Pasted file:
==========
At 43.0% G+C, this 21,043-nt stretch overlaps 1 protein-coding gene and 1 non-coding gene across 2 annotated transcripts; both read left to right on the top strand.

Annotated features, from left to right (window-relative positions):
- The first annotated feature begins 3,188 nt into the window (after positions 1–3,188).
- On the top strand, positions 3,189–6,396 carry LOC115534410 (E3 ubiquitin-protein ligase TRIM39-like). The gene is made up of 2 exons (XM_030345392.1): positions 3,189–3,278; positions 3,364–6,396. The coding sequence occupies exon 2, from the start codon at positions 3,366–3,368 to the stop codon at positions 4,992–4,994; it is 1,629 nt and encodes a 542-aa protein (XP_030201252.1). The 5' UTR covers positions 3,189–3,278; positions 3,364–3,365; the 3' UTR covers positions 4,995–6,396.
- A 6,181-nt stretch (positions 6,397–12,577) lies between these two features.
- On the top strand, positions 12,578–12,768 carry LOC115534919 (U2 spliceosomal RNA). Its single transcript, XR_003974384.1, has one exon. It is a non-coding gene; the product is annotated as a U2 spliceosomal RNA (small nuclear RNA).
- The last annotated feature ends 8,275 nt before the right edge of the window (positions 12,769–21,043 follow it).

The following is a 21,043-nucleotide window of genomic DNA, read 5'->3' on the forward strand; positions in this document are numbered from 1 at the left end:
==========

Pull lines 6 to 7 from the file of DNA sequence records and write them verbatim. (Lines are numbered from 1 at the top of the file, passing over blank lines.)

- On the top strand, positions 12,578–12,768 carry LOC115534919 (U2 spliceosomal RNA). Its single transcript, XR_003974384.1, has one exon. It is a non-coding gene; the product is annotated as a U2 spliceosomal RNA (small nuclear RNA).
- The last annotated feature ends 8,275 nt before the right edge of the window (positions 12,769–21,043 follow it).